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Pesticide Mixing and Sprayer Calibration Equations

Young farmer analyzing data on a tablet computer beside a crop sprayer.
(U.S. Department of Agriculture photo)

Written collaboratively by Eric Jones, Philip Rozeboom, Adam Varenhorst, Madalyn Shires, Stephen Robertson, Jill Alms, and David Vos.

Pesticides need to be applied at proper rates to ensure effective control of the pest. If too little product is applied, the pest will not be controlled. If too much product is applied, the pest will be controlled but other undesirable and unintended consequences may occur. Pesticides need to be added to the spray tank at the correct amount as well as the correct spray output for efficacy and safety.

Pesticide Mixing Equation

Pesticides should be measured out with clean containers. Liquid-formulated pesticides should be measured with a container with graduations (marks showing the amount poured in) to ensure that the correct amount is being added to the spray tank. Dry-formulated pesticides should be weighed using a quality scale to ensure the correct amount is being added to the spray tank.

The following equation is used for general pesticide mixing.

The pesticide rate divided by the spray output multiplied by the mix size equals the amount of pesticide to add to a spray tank. For additional help with this equation, please call SDSU Extension at 605-688-6729.

Below is a detailed illustration of how the units are cancelled out and the amounts are derived.

When pesticide rate over acres is multiplied by acres over gallons, then multiplied by gallons over spray tank, acres and gallons are cancelled out. For additional help with this equation, please call SDSU Extension at 605-688-6729.

A detailed example of calculating the correct amount of pesticide is provided below.

In this example, 32 fluid ounces over an acre times an acre over 15 gallons, times 500 gallons over a spray tank equals 1,067 fluid ounces of pesticide added to the spray tank. For additional help with this equation, please call SDSU Extension at 605-688-6729.

The amount of pesticide to add can be converted to other units if the measurement is more convenient or intuitive.

The equation is the same when mixing a dry formulation of a pesticide. Be sure to use the correct units. A detailed example is provided below.

: In this example, 1 ounces over an acre times an acre over 15 gallons, times 500 gallons over a spray tank equals 33.3 ounces of pesticide added to the spray tank. For additional help with this equation, please call SDSU Extension at 605-688-6729.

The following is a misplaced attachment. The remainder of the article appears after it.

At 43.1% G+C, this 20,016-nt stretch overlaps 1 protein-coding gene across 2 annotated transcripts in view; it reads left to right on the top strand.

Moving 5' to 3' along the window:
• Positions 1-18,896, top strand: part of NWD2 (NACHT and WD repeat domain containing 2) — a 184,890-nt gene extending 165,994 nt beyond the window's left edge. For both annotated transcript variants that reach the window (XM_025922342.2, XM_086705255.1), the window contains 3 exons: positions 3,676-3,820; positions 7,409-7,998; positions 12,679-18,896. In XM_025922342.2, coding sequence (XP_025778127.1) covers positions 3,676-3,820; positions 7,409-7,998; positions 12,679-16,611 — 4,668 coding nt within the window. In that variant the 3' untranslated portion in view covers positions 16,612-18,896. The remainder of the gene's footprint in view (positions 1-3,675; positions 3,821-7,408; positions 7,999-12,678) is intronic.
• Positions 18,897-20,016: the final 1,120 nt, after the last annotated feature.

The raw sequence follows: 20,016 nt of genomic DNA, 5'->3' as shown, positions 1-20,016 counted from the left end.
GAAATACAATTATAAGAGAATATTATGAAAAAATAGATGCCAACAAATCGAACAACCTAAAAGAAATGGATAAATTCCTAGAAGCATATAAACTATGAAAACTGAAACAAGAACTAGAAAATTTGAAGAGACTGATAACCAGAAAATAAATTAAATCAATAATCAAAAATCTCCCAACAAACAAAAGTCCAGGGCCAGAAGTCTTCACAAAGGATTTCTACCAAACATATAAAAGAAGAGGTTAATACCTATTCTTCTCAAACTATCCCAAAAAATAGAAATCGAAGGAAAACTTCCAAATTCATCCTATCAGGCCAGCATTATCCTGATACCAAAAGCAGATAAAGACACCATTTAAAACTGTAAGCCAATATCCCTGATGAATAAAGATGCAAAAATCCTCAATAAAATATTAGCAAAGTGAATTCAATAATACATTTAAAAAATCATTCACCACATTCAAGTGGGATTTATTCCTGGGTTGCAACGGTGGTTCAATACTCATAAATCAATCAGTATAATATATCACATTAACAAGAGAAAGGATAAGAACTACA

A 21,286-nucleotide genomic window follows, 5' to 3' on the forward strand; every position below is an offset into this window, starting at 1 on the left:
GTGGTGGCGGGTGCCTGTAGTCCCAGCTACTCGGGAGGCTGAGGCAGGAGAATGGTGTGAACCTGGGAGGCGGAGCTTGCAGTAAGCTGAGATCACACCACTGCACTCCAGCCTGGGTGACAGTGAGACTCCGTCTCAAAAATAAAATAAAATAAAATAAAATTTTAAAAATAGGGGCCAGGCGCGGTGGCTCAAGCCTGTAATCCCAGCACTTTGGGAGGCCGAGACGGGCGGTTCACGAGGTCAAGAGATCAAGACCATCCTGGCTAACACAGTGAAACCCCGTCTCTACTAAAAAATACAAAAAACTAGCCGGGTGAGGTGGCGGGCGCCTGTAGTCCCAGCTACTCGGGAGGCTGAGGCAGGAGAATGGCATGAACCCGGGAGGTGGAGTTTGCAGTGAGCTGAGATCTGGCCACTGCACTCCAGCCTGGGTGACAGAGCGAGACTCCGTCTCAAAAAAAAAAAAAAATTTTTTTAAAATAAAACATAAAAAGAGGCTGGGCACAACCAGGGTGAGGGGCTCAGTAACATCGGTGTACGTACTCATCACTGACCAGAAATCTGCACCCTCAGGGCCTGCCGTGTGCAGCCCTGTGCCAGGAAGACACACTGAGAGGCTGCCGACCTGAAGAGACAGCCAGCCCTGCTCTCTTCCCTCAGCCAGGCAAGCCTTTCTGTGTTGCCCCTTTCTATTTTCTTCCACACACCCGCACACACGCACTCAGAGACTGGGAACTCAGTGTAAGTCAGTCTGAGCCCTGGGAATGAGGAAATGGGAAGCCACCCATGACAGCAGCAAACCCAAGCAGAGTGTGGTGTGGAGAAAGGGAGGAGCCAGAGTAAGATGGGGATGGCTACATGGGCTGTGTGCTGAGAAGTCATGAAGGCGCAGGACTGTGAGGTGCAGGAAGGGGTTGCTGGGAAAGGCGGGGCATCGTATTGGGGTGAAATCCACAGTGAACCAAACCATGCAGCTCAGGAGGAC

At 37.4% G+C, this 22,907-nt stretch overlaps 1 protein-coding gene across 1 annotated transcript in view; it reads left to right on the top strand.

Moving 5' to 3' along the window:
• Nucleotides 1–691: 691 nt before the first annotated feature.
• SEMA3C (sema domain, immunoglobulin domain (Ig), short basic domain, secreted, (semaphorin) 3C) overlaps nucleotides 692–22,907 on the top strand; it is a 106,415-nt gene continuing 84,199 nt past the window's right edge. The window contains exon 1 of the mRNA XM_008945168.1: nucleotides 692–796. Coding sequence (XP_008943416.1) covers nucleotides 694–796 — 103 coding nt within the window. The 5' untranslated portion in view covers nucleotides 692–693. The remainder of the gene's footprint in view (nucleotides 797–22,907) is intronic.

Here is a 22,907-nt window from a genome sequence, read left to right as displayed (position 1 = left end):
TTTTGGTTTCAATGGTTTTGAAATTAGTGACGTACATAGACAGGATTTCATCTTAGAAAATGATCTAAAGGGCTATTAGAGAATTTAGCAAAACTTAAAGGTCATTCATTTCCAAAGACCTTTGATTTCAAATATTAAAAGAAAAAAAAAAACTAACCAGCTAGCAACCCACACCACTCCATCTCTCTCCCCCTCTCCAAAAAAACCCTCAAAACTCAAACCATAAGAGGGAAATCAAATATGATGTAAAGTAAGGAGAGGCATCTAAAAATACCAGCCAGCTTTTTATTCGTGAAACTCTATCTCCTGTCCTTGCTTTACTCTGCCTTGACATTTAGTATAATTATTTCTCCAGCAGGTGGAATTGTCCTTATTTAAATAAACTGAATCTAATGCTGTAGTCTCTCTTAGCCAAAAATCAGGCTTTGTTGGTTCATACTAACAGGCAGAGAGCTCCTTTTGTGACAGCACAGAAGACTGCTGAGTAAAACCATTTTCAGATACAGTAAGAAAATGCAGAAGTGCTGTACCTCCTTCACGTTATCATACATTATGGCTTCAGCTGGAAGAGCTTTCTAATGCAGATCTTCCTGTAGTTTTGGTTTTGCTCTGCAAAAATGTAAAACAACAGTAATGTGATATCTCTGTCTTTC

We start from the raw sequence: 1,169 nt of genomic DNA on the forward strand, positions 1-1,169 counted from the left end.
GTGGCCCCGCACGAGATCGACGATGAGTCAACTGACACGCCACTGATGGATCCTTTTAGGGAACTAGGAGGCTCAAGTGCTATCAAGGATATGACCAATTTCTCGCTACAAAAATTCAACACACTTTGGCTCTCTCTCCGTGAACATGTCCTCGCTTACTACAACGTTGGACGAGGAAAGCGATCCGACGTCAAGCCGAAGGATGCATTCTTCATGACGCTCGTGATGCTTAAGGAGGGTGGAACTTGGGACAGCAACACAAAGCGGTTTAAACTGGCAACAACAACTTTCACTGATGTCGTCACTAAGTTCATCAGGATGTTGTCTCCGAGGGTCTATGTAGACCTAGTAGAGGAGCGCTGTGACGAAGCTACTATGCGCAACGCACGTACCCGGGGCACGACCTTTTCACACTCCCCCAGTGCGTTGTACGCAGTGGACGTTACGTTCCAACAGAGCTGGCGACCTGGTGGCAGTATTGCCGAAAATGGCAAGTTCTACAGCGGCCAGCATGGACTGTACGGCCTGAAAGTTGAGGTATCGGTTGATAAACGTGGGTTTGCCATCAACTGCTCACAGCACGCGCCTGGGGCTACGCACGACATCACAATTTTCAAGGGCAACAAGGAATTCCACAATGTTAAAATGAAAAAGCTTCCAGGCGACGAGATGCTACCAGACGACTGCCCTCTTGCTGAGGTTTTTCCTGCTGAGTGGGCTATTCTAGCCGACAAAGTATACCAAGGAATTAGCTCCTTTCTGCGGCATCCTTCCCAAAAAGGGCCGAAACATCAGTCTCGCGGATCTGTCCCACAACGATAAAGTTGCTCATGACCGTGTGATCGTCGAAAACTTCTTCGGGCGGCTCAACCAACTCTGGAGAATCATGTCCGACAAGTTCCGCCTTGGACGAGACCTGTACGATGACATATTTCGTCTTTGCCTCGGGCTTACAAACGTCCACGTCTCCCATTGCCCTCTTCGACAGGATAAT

Sprayer Calibration Equation

Before calibrating your sprayer, be sure the sprayer is in working order without leaking fittings and/or nozzles and that your tank/lines are clean. When catching water from the nozzle, wear proper protective equipment, and only use clean water when calibrating the sprayer.

Sprayer output in gallons per acre, multiplied by speed in miles per hour, multiplied by nozzle spacing in inches, divided by 5,940 equals the amount of water to catch after 1 minute in gallons per minute. For additional help with this equation, please call SDSU Extension at 605-688-6729.

Below is a detailed illustration of how much water is to be collected if the desired output is 15 gallons per acre applied at 10 miles per hour with a nozzle spacing of 20 inches. The “5940” of the equation is a constant value taking into consideration all the variables rather than having to do extensive math and cancel out units.

EQ-04: Sprayer output in gallons per acre, multiplied by speed in miles per hour, multiplied by nozzle spacing in inches, divided by 5,940 equals the amount of water to catch after 1 minute. For additional help with this equation, please call SDSU Extension at 605-688-6729.

The amount of water to be caught can be divided by four to determine the amount of water to be caught in 15 seconds. The amount of water to catch can be converted to other units if the measurement is more convenient or intuitive. Collect water from each nozzle for the appropriate time period to ensure that all nozzles are working properly. A nozzle should be replaced if the output is ±10% of the desired output.

If the desired output is unknown, one can use the output (gallons per minute) collected to determine the current output (gallons per acre) of the sprayer. The equation described above can be rearranged, and a detailed illustration is below.

Gallons per minute multiplied by 5940 divided by miles per hour times nozzle spacing in inches, equals gallons per acre. For additional help with this equation, please call SDSU Extension at 605-688-6729.

Sprayers should be calibrated after long periods of storage, changes in nozzle types/pesticides, drastic weather changes, and periodically to ensure the correct about of product is being applied.